EducationGovernmentThe Northern Westchester Examiner

Jones Looks to Inspire Students During Ossining High School Visit

We are part of The Trust Project
U.S. Rep. Mondaire Jones posing for photos at Ossining High School where he spoke to students last Friday. Abby Luby photo

For U.S. Rep. Mondaire Jones (D-White Plains), speaking to Ossining High School students last Friday was, as he put it, “the highlight of my week.”

Jones was invited by the school’s Human Rights Club to answer questions from students on current political issues and to share his background and involvement in politics.

Jones, 34, who represents New York’s 17th Congressional District, was sworn in on Jan. 3 as one of the nation’s first two openly gay Black member of Congress. He earned his bachelor’s degree at Stanford University in California, worked at the Department of Justice during the Obama Administration and graduated from Harvard Law School. He is a co-founder of the nonprofit Rising Leaders, Inc. and has previously served on the NAACP’s National Board of Directors and on the board of the New York Civil Liberties Union.

About 200 students and community members filled the high school auditorium, many excited to see and later meet Jones for the first time. The high school also streamed the forum online.

Wearing jeans, T-shirt and a sports jacket, Jones recounted his involvement in community issues.

“I got my start in politics in high school,” Jones said when asked what motivated him to run for Congress. “It was clear to me as a young person I could still make a difference. There is no age that is too young to change the world.”

Jones said he was raised in Section 8 housing by his single mother who worked multiple jobs. The family depended on food stamps. He attended East Ramapo public schools.

“Growing up I never imagined that someone like me could even run for Congress, let alone get elected,” Jones said. “But I also saw in the communities that we come from there was injustice in the criminal justice system, worsening climate crisis, a housing affordability crisis – all of which have only gotten worse. I saw a lot of people in government not fighting hard enough for the things people say they believe in.”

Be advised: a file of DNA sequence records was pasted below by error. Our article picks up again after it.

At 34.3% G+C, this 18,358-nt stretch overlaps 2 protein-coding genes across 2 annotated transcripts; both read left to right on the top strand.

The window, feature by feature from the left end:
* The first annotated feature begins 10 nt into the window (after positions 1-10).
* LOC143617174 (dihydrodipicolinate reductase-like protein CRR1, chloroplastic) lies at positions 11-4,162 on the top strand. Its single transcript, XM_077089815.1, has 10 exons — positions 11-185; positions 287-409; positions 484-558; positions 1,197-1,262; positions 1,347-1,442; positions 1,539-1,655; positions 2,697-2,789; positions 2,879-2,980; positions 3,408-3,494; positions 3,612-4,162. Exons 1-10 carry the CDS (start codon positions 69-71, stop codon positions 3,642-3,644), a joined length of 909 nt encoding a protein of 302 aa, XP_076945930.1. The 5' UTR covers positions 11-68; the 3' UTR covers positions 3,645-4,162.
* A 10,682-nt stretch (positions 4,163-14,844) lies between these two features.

As the youngest member of the House of Representative’s leadership team, Jones mentioned the current gridlock in Congress over passing the Build Back Better bill.

“It’s been a rough week and I’ve been fighting for all of the things that matter to all of you,” Jones told the students. “Being surrounded by people like you who share my values, who energize me, and because of your ongoing commitment to public service, that’s a really cool thing.”

When asked about a fun, cool moment Jones may have experienced in Congress, he recalled sleeping on the Capitol steps with his colleagues and hundreds of supporters to pressure the Biden administration to reinstitute the eviction moratorium and use the $46.5 billion Congress had yet to spend to help people pay rent during the COVID-19 pandemic.

“It didn’t make sense to force 11 million people out on the streets during a deadly pandemic,” he said. “We stayed there a total of five days and weren’t willing to go home until we got a result. I got to know my colleagues and the coolest thing was that we won that fight.”

Asked about the student debt crisis, Jones said he was still paying off his own law school loans but he was able to attend Stanford University with the help of financial aid.

“Nationally there is $1.7 trillion in student debt and we have thousands of young people in Westchester, Rockland and many here in Ossining who, because of student debt and despite graduating college and having degree, are unable to start families or own homes,” he said.

Jones pivoted to a more light-hearted subject when asked if he liked Grammy Award-winning rapper, singer and songwriter Lil Nas X.

“I’m definitely a Lil Nas X fan; I think he’s awesome,” Jones said. “I wish I had that kind of courage at his age. He’s a talented artist. I enjoy some of his music and he’s the funniest person I’ve seen on social media, like the way he trolls people. I wish could troll people like that.”

Following the question-and-answer session, sophomore Lucy Bolger, a Human Rights Club member, said the club discusses controversies and solutions.

“Mondaire is so inspiring and his talk gave me optimism and a positive feeling about Congress. I love politics,” Bolger said.


We'd love for you to support our work by joining as a free, partial access subscriber, or by registering as a full access member. Members get full access to all of our content, and receive a variety of bonus perks like free show tickets. Learn more here.